So, the parents are taking advantage of the opportunity — it’s working.
Parents can depend on our AfterSchool Academies to ensure their children are cared for, eliminating the need for them to miss work or arrange for family members to watch their kids. Over 250 students attend TW after school programs, receiving high-impact tutoring, homework assistance, dinner and various enrichment programs from community partners. We know after school students perform better academically, as 81% of enrollees met their growth targets last year.

Explain how TW works within Waco ISD.
Since June 2018, The Transformation Zone has worked as an independent charter network of schools. TW has a separate board of directors and superintendent/CEO. TW is responsible for the school’s daily operations, including hiring and supervising staff, budgets and curriculum development. We pay Waco ISD for HR, special education and security services. Waco ISD is also responsible for the maintenance of the buildings, child nutrition and transportation.

The heart and the dedication of educators who want to serve this program, test students — they’ve got to be next level.
We had an exciting week in TW because we delivered big checks to teachers who qualified for the Texas Teacher Incentive Allotment. Many of the 23 teachers stood out because they are the names associated with embracing innovative practices. They are teachers who rest when their students are successful. They build authentic relationships with their students and are attentive to their needs.

Can you give an example of a teacher who exemplifies that?
One of our first-year teachers, Ms. Jones at Alta Vista, had a mid-year transfer student who needed help adjusting to the new school and struggled to focus on classwork. The day started with stress for this student, as leaving his mother each morning was particularly traumatic. Ms. Jones committed to being at the front of the school every morning, rain or shine, to greet this student, facilitate a happy transition and make sure the student is set up for success in his school day.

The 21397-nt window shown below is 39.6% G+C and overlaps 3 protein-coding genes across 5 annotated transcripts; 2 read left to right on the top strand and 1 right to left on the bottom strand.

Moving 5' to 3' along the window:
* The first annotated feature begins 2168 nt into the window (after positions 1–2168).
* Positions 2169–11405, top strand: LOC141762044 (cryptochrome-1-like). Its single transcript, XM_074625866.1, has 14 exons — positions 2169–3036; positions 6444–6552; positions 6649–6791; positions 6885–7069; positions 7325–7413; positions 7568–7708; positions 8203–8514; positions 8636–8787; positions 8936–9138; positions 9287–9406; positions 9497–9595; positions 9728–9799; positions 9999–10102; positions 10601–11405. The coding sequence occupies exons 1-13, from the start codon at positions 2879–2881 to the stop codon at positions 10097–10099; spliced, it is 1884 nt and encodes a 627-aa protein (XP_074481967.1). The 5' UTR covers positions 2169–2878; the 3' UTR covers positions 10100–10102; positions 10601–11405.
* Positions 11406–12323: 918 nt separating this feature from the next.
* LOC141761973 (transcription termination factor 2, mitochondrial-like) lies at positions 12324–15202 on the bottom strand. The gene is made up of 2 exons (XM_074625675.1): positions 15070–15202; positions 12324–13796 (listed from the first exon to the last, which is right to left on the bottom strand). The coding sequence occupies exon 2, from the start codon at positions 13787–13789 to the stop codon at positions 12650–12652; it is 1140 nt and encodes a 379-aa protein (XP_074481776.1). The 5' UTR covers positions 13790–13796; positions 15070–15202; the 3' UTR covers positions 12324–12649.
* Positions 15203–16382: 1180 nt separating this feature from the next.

In addition to teachers, there must be lots of support staff who have to buy in as well.
When the Zone began, our Family Support Specialists (FSSs) formed the wraparound services’ core to build relationships with families, especially those who struggled within the school system, either themselves or their children. This work led to not only providing wraparound services but also, during the pandemic, opening doors to serving families in a broader sense. Many of our families remember those times, and their relationships with the FSSs have strengthened. Robin Newman, our FSS at J.H. Hines, has families who return long after they leave the halls of J.H. Hines to share their progress and celebrate their stories. These relationships are the key to success for our families.

TW promotes a holistic approach to education. How is that achieved?
We significantly impact student achievement and well-being through our coordination of care (COC) process. It is not a one-size-fits-all strategy but a case management system to create individualized and personalized care plans responsive to student’s needs and circumstances. Every TW campus has a COC team that assesses a student’s holistic needs and provides necessary resources. TW provides wraparound services that were previously limited or unavailable. Services include mental health support with on-campus licensed clinical social workers (LCSW), early childhood programs for parents and children from birth to 3 years old, parent universities and low or no-cost afterschool programming and tutoring. We provide on-campus telehealth care for physical and behavioral health and complete vision services, from exams with a pediatric optometrist to delivery of glasses.

Again, things so many of us take for granted. Are there examples of students who have been directly impacted?
We are so fortunate to have a pediatric optometrist at our vision center. We have many stories about children reporting that they can see individual leaves in their trees for the first time. One teacher told me that she had a student sitting in front of the class repeatedly sharpening his pencil. When she started digging to find out why he was out of his seat so much, she discovered that the child could not read the whiteboard from his desk, so he would walk up, sharpen his pencil and memorize what he could see on the whiteboard until the next time he was up.

Stories like that really illustrate the power educators have in students’ lives.
A parent called us recently because they moved to a neighboring district. Her child was monitored in our coordination of care process, and when the parent went to register her child, she requested services from the school’s licensed clinical social worker. She had no idea that every school didn’t offer our systems and support and became very concerned about the interruption in her child’s life. Waco is identified as an underserved community with a shortage of mental health services, and it can take up to 10 weeks to secure resources from licensed individuals. Students at TW campuses can immediately receive care through our LCSWs.